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Do Markets Favor Women's Human Capital More than Planners?

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Author Info

  • Münich, Daniel

    ()
    (Charles University, Prague)

  • Svejnar, Jan

    ()
    (Columbia University)

  • Terrell, Katherine

    (University of Michigan)

Abstract

Using micro data on women in the Czech Republic, we compare returns to various measures of human capital at the end of communism (1989), in mid-transition (1996) and in late/posttransition (2002). We show: dramatic increases in returns to education from 1989 to 1996 but no change from 1996 to 2002; no differences in returns to education by state vs. privatelyowned firms; "sheepskin" effects in both regimes, which rise over time and are similar across firm ownership; no difference in returns to education obtained during communism vs. transition; no change in wage-experience profiles over time; and similar increases in returns to education for women and men. In sum, markets pay women and men equally more for their human capital than the planners did; all the adjustment occurred in early transition and was driven by market forces rather than private ownership.

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Bibliographic Info

Paper provided by Institute for the Study of Labor (IZA) in its series IZA Discussion Papers with number 1393.

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Length: 35 pages
Date of creation: Nov 2004
Date of revision:
Publication status: published in: Journal of Comparative Economics, 2005, 33 (2), 278-298
Handle: RePEc:iza:izadps:dp1393

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Keywords: transition; human capital; wages; sheepskin effects; Czech Republic;

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References

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  1. Layard, Richard & Psacharopoulos, George, 1974. "The Screening Hypothesis and the Returns to Education," Journal of Political Economy, University of Chicago Press, vol. 82(5), pages 985-98, Sept./Oct.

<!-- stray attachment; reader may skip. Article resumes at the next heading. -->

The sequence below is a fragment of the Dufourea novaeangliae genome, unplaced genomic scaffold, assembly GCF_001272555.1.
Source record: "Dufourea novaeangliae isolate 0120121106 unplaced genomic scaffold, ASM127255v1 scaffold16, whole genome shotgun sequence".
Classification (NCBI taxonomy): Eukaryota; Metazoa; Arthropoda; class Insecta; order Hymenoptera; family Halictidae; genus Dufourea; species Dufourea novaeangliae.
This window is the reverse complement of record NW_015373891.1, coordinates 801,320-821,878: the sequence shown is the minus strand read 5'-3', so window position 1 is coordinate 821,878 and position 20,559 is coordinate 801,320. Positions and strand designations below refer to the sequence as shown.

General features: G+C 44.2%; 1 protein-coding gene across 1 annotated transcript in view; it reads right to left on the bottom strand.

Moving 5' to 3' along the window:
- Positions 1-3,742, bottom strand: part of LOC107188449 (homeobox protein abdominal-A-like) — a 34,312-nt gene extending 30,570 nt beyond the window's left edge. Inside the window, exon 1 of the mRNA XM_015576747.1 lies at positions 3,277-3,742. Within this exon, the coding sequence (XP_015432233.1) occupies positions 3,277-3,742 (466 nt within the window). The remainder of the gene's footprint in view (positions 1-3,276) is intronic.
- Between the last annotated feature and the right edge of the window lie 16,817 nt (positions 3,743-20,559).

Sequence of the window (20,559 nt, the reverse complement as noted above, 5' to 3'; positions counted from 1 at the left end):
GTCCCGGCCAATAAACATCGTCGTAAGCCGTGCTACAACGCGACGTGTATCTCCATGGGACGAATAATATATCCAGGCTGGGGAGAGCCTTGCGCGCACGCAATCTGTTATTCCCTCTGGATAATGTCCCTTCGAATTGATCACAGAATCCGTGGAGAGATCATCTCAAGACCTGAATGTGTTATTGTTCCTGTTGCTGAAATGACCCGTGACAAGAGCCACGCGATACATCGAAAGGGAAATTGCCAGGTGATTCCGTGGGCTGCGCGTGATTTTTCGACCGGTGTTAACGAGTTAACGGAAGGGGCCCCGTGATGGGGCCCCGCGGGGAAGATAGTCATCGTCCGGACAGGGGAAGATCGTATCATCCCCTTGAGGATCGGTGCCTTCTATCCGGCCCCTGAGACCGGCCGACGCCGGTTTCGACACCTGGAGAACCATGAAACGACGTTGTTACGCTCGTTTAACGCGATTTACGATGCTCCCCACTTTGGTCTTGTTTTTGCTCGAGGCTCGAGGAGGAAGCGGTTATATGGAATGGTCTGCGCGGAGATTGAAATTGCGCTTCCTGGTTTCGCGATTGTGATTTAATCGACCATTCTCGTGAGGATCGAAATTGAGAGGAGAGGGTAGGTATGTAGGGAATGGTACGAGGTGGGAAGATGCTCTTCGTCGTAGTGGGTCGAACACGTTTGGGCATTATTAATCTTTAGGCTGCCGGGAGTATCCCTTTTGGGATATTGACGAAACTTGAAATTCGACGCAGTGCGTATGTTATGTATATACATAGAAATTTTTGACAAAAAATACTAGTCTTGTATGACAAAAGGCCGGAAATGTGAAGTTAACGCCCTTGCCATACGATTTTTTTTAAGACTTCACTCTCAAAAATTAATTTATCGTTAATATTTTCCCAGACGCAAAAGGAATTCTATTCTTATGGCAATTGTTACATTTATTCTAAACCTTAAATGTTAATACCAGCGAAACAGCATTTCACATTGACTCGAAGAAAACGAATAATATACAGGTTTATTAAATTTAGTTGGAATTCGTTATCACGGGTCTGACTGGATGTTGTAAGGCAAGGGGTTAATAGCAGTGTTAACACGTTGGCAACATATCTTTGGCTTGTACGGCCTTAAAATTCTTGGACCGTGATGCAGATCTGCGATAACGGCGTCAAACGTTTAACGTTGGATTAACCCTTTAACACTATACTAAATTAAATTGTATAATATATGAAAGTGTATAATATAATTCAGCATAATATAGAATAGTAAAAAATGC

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  3. Jennifer Hunt, 1997. "The Transition in East Germany: When is a Ten Point Fall in the Gender Wage Gap Bad News?," NBER Working Papers 6167, National Bureau of Economic Research, Inc.
  4. Psacharopoulos, George, 1994. "Returns to investment in education: A global update," World Development, Elsevier, vol. 22(9), pages 1325-1343, September.
  5. James Heckman & Anne Layne-Farrar & Petra Todd, 1995. "Does Measured School Quality Really Matter? An Examination of the Earnings-Quality Relationship," NBER Working Papers 5274, National Bureau of Economic Research, Inc.
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  8. Heckman, James, 2013. "Sample selection bias as a specification error," Applied Econometrics, Publishing House "SINERGIA PRESS", vol. 31(3), pages 129-137.
  9. David Card & Alan Krueger, 1990. "Does School Quality Matter? Returns to Education and the Characteristics of Public Schools in the United States," Working Papers 645, Princeton University, Department of Economics, Industrial Relations Section..
  10. Jolliffe, Dean, 2002. "The Gender Wage Gap in Bulgaria: A Semiparametric Estimation of Discrimination," Journal of Comparative Economics, Elsevier, vol. 30(2), pages 276-295, June.
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  13. Vera A. Adamchik & Arjun S. Bedi, 2003. "Gender pay differentials during the transition in Poland," The Economics of Transition, The European Bank for Reconstruction and Development, vol. 11(4), pages 697-726, December.
  14. Flanagan, Robert J., 1998. "Were communists good human capitalists? The case of the Czech Republic," Labour Economics, Elsevier, vol. 5(3), pages 295-312, September.
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  17. Jurajda, Stepan, 2003. "Gender wage gap and segregation in enterprises and the public sector in late transition countries," Journal of Comparative Economics, Elsevier, vol. 31(2), pages 199-222, June.
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  19. Jaeger, David A & Page, Marianne E, 1996. "Degrees Matter: New Evidence on Sheepskin Effects in the Returns to Education," The Review of Economics and Statistics, MIT Press, vol. 78(4), pages 733-40, November.
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Cited by:
  1. Corbanese, Valli, 2011. "Supporting strategies to recover from the crisis in Croatia, the former Yugoslav Republic of Macedonia and Serbia cross-country report," ILO Working Papers 467146, International Labour Organization.
  2. Flabbi, Luca & Paternostro, Stefano & Tiongson, Erwin R., 2007. "Returns to education in the economic transition : a systematic assessment using comparable data," Policy Research Working Paper Series 4225, The World Bank.

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